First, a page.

The groups' aim is to help people to understand why they get angry, how to handle it, and how to spot the warning signs of an explosion. The therapy employs relaxation techniques to use when feelings reach boiling point. 'We try to get them to understand that anger is induced by how they perceive the situation,' Dr McDougall says. 'We discuss cases where people have become angry and what goes through their minds.

'When they say things such as, 'He was getting at me', we teach them that they should not take everything personally and to replace these negative thoughts with more positive ones. A recurrent problem with people who become angry is that they think they are always right. We have to persuade them that is not the case, by demonstrating that things will turn out better if they keep their tempers.'

Dr Gudjonsson has found a similar emotional dynamic with violent patients. 'These men feel the world is very unjust and is provoking or abusing them; that people are out to get on their nerves.' The course teaches them to understand their own emotions; that anger is a response to their masculinity being threatened or their self-esteem being undermined. We tell them not to take it too seriously and teach them how to relax. We teach them to understand the other person's point of view and what they may be feeling.'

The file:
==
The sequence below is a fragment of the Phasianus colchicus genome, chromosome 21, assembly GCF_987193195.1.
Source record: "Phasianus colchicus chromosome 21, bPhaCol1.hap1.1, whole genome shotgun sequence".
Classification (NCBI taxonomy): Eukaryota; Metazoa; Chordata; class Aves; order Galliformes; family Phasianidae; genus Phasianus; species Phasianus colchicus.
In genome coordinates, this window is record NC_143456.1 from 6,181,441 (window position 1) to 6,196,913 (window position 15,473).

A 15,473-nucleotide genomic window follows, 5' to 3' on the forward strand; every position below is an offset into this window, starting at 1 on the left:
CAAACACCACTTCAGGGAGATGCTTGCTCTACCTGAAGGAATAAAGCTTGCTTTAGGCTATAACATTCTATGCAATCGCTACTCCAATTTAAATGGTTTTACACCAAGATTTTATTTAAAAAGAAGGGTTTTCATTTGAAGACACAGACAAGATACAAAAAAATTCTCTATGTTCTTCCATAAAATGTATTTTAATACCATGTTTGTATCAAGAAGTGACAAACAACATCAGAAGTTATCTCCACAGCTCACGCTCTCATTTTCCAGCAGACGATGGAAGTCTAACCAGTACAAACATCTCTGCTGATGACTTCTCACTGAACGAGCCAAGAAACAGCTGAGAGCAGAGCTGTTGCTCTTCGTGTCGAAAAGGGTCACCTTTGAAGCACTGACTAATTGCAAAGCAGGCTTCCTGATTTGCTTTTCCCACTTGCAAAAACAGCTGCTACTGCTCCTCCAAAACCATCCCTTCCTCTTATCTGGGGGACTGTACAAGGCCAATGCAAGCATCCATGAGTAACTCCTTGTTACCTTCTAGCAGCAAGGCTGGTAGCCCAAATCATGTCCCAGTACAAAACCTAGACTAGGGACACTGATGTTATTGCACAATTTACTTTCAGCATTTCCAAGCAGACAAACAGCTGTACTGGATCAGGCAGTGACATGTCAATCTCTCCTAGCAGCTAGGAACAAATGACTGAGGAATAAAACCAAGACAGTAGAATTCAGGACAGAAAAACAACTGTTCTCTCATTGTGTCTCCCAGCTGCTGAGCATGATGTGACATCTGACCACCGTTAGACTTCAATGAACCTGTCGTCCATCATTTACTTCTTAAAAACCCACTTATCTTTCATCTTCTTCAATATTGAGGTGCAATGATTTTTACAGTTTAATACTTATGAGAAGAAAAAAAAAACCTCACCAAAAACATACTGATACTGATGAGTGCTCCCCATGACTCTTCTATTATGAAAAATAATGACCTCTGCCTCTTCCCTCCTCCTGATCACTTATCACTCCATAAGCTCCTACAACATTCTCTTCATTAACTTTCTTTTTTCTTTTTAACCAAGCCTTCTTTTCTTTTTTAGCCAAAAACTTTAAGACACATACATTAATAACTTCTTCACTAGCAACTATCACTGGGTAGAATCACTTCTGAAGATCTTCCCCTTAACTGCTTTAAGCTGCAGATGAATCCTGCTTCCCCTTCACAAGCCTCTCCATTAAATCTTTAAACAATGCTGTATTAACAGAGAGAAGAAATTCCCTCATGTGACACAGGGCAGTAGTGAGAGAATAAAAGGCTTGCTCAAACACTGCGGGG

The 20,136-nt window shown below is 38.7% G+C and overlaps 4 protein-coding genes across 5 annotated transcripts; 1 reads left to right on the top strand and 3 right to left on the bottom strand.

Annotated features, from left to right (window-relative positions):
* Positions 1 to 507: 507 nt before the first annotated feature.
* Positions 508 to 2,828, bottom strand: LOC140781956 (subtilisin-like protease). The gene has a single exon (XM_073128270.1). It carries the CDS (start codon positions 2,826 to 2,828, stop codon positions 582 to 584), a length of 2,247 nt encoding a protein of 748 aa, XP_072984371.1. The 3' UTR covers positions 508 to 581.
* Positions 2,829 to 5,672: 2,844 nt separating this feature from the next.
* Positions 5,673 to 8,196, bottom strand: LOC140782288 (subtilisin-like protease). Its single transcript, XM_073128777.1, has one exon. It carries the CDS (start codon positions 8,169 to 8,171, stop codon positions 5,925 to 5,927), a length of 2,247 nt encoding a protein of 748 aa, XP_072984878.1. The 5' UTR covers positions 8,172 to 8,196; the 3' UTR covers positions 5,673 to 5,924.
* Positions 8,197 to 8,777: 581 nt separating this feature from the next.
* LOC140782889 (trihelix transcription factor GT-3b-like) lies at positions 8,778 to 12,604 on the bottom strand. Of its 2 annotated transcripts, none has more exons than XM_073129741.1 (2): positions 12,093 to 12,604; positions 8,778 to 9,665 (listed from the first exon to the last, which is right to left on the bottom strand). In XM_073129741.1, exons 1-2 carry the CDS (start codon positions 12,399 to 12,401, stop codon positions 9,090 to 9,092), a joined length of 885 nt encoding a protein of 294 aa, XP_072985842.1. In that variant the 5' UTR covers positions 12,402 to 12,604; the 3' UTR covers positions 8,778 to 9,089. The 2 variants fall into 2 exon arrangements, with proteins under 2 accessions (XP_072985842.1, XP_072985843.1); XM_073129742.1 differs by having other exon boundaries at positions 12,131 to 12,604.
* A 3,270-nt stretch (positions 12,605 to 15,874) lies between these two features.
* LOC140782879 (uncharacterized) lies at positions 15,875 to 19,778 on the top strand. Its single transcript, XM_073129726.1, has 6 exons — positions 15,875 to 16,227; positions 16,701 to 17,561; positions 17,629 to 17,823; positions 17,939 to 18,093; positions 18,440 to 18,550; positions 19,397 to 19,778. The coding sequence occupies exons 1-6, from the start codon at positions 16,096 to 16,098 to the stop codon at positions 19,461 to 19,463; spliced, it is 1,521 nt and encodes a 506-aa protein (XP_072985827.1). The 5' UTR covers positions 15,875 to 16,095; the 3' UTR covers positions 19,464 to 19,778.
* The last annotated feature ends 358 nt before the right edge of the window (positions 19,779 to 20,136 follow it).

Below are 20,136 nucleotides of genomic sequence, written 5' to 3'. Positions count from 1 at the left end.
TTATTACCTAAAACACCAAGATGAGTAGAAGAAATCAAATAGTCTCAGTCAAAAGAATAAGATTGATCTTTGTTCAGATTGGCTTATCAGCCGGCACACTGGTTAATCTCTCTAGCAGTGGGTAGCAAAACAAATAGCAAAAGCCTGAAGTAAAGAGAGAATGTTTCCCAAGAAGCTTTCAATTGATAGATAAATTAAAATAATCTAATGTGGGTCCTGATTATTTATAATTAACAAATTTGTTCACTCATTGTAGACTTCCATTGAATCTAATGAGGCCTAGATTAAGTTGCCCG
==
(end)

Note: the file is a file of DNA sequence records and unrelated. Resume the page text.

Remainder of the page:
Cliff Vass, a probation officer who runs anger management clinics in East Sussex, believes that anger and violence are chiefly male problems. He tries to make the men confront their feelings.

'In the first weeks of a group beginning, we look at the link between violence and male attitudes and beliefs,' he says. 'We have found that men who are violent tend to deny the extent of it, and minimise the effect on their victims. We make them accept a greater responsibility for their behaviour, so that they see it as an abuse of power which they can control rather than as something that just happened, or because 'I got drunk and she wound me up.' '

Dr McDougall and Mr Vass teach their groups to replace self-

serving statements - 'She wound me up' is a very common one - with those which take more responsibility for violent action, and recognise that losing one's temper is often the least likely way of achieving one's goal.

The relaxation therapy includes learning to tense and untense muscles in different parts of the body to try to gain physical self-

control. 'If you can teach people to relax, they are less likely to get angry about something,' says Dr Gudjonsson.

Are British people, particularly men, becoming more prone to anger and violence? Mr Vass points out that in the last 30 years there has developed a 'well established culture' of men scrapping: first Teds, then Mods and Rockers and now Skinheads.

Mr Vass believes that unemployment and inadequate housing are leading to 'a growing sense of frustration and a sense of hopelessness among the young, with the increasing likelihood that these feelings will explode into anger and violence'.

But he does believe that men are being persuaded to think seriously about the violence they inflict on women and children.

'In cases of domestic violence in the past, men have not liked admitting to what they have done, other than in a male, jokey way . . . 'She'll be all right if she stops nagging me'. It is now more difficult for men to laugh off their aggression.'